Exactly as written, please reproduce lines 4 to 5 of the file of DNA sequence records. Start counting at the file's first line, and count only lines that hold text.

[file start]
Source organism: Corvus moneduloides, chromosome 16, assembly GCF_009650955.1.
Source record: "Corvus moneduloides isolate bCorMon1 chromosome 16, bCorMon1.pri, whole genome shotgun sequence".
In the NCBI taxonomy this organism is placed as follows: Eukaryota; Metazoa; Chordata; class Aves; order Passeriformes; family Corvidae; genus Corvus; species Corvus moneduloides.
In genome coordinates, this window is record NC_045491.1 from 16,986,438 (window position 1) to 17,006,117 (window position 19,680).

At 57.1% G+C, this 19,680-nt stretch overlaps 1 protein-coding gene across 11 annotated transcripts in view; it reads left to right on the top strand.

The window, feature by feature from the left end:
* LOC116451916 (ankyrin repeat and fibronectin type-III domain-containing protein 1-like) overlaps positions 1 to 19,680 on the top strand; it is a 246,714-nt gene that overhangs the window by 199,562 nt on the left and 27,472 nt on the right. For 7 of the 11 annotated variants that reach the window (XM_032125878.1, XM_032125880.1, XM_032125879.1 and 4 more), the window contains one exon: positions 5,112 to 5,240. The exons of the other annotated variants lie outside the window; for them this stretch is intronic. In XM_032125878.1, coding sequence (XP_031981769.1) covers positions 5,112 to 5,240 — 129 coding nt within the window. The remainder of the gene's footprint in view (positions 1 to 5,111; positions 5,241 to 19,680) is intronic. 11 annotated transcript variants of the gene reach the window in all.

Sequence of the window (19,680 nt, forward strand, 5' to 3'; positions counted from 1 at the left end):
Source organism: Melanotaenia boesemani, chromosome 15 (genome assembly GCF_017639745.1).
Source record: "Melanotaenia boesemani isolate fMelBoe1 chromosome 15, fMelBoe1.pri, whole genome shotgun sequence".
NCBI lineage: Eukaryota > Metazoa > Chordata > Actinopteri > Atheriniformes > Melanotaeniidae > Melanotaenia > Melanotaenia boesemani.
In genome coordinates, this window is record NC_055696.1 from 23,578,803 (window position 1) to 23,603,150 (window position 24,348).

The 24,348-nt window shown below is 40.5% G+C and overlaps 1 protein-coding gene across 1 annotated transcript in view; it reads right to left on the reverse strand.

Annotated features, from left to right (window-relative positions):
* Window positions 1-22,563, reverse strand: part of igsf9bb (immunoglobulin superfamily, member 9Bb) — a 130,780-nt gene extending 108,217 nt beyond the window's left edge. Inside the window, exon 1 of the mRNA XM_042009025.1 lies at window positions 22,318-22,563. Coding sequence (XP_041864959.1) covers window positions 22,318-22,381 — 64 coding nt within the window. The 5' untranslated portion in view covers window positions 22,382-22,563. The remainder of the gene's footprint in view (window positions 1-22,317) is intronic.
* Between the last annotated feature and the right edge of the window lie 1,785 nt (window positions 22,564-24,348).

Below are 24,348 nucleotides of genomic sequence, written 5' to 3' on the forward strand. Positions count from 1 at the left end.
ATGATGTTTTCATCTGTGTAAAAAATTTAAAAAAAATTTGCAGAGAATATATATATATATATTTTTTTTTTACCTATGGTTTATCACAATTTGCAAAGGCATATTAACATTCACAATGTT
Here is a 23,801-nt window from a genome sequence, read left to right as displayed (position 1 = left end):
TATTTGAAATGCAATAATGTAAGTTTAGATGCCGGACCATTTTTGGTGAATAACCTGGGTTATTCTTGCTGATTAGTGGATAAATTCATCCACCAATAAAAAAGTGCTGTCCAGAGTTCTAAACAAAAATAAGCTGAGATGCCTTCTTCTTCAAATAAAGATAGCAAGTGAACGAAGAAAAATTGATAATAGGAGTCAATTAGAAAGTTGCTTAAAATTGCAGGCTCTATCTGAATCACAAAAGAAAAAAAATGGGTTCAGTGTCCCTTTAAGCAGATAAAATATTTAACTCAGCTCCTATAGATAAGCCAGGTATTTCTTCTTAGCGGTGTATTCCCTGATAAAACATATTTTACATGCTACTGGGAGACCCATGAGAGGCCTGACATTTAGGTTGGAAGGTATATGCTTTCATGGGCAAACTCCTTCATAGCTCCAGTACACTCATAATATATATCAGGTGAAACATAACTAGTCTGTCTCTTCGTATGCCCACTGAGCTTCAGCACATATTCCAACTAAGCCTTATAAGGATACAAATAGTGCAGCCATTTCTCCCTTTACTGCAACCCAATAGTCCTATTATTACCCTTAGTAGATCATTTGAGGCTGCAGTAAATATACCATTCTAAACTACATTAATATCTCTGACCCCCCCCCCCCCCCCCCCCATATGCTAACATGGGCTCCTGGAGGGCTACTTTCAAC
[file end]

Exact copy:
In genome coordinates, this window is record NC_045491.1 from 16,986,438 (window position 1) to 17,006,117 (window position 19,680).

At 57.1% G+C, this 19,680-nt stretch overlaps 1 protein-coding gene across 11 annotated transcripts in view; it reads left to right on the top strand.